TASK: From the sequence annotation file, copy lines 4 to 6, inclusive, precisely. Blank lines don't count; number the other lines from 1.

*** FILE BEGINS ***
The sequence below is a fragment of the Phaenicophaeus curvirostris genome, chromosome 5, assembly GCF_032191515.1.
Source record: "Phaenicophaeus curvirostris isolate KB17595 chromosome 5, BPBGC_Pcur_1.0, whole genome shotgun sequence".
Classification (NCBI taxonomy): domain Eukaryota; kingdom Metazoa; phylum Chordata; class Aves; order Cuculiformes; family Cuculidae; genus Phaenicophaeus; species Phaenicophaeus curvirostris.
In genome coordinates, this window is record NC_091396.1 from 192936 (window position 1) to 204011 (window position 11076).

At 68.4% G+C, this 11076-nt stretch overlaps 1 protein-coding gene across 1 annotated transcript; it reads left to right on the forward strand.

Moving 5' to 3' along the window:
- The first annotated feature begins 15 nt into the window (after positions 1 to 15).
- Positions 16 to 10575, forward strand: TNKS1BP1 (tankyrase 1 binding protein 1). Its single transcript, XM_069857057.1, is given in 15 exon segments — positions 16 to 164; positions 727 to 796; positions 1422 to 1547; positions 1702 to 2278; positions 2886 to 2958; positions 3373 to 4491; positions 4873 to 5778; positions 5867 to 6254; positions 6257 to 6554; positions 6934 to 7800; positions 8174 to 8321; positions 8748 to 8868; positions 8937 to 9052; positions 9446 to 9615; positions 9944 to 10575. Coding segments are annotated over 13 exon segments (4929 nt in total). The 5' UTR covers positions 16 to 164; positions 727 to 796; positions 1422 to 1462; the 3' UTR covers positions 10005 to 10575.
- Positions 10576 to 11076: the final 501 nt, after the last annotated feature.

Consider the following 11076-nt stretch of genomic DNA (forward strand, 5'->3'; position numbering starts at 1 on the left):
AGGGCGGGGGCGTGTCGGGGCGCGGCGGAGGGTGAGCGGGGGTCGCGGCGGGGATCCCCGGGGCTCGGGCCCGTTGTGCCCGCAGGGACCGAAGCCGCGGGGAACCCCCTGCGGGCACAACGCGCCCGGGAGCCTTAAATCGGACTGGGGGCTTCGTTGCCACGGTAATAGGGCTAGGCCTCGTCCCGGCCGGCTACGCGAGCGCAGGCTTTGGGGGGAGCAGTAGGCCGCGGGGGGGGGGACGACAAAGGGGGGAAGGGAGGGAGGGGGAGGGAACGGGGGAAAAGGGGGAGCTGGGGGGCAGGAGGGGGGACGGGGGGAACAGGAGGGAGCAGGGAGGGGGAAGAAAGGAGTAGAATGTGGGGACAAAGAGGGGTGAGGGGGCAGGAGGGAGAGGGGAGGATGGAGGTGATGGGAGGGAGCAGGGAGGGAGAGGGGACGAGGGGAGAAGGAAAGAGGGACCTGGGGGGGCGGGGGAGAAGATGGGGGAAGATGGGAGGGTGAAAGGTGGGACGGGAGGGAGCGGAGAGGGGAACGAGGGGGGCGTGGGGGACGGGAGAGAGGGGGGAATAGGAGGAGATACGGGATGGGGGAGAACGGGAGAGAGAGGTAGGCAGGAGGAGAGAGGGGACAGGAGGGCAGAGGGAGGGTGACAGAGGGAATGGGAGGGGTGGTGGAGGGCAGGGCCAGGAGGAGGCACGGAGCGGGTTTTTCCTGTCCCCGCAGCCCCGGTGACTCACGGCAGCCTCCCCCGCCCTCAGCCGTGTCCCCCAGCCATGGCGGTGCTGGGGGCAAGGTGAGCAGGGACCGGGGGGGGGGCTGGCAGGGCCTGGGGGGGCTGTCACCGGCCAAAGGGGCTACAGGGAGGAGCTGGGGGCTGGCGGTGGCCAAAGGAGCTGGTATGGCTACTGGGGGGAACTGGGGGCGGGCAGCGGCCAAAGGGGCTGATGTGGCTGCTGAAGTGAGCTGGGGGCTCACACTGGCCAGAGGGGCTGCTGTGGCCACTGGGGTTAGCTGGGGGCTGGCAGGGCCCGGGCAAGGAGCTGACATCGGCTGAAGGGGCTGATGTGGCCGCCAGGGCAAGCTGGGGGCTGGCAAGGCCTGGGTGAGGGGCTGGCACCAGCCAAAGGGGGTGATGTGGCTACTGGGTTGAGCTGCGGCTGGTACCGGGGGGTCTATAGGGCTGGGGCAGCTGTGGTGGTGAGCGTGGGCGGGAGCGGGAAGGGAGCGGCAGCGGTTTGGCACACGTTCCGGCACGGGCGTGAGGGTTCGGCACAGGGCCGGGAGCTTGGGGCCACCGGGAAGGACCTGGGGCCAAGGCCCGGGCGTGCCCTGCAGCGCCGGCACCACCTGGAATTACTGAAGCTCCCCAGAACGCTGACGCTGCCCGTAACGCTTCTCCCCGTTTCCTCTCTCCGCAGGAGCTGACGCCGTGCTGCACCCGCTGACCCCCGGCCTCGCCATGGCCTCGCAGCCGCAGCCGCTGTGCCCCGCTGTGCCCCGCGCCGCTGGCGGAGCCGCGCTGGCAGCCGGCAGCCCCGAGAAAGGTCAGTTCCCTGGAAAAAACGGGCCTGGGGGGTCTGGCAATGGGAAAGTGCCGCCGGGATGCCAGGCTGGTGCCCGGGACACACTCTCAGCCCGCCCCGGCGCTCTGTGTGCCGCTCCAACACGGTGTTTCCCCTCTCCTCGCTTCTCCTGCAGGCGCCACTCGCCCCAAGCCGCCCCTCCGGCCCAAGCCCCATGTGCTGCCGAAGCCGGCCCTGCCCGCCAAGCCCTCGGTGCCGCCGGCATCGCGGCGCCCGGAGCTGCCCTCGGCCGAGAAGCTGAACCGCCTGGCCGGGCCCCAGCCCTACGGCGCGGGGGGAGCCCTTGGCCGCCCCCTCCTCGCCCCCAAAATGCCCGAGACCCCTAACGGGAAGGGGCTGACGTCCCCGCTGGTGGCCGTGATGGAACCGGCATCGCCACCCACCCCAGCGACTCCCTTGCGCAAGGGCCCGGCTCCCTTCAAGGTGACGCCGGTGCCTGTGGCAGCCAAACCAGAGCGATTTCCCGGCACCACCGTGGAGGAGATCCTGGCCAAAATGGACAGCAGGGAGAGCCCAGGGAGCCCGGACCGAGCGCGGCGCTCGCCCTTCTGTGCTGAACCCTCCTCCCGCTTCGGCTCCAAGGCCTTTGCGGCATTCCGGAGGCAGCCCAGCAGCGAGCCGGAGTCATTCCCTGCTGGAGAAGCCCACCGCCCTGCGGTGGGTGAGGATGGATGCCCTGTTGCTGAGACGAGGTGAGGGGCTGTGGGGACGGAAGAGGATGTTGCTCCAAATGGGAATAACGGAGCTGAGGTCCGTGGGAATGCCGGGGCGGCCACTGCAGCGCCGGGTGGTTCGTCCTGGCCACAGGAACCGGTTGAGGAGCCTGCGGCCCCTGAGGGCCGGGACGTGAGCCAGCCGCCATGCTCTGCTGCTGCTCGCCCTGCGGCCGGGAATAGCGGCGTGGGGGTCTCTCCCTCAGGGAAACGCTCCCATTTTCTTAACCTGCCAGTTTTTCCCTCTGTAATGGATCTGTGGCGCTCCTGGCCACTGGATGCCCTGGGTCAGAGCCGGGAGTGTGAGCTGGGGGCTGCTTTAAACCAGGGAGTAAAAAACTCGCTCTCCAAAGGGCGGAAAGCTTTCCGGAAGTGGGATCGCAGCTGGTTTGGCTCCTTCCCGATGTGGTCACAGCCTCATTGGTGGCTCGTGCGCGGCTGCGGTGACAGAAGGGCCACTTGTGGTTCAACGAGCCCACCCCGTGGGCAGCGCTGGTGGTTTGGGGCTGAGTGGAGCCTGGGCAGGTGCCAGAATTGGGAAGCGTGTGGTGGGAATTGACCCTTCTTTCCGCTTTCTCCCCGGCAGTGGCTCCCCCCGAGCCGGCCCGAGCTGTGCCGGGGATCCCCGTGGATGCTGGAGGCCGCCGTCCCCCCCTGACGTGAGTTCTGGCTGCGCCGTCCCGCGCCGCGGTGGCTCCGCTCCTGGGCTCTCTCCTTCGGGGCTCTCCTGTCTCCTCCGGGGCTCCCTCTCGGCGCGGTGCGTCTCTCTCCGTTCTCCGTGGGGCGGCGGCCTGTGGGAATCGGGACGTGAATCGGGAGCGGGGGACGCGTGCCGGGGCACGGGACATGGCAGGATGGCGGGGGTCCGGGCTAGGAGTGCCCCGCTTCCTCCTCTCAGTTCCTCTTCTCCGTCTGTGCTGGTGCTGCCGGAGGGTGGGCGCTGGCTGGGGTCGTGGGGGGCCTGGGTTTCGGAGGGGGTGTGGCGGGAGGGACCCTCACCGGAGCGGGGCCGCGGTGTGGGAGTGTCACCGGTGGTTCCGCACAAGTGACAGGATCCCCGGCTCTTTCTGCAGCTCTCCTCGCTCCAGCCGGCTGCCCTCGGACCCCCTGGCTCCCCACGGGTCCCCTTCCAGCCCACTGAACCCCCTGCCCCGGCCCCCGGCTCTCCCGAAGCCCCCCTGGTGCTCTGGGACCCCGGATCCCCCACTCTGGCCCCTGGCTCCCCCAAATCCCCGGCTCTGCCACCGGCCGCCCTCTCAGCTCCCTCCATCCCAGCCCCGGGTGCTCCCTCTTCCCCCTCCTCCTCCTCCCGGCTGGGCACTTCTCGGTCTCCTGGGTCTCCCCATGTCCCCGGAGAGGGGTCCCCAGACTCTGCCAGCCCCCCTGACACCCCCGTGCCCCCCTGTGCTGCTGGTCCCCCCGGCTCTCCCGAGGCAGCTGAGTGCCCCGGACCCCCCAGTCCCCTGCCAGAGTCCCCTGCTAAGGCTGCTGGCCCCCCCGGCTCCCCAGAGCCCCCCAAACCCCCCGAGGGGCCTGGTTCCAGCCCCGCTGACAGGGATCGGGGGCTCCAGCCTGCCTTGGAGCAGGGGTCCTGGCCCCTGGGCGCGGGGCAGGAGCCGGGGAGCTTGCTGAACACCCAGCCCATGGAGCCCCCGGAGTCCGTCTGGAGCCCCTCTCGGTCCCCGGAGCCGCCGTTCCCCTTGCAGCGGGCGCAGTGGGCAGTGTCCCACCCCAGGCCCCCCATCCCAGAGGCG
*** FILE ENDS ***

In genome coordinates, this window is record NC_091396.1 from 192936 (window position 1) to 204011 (window position 11076).

At 68.4% G+C, this 11076-nt stretch overlaps 1 protein-coding gene across 1 annotated transcript; it reads left to right on the forward strand.

Moving 5' to 3' along the window: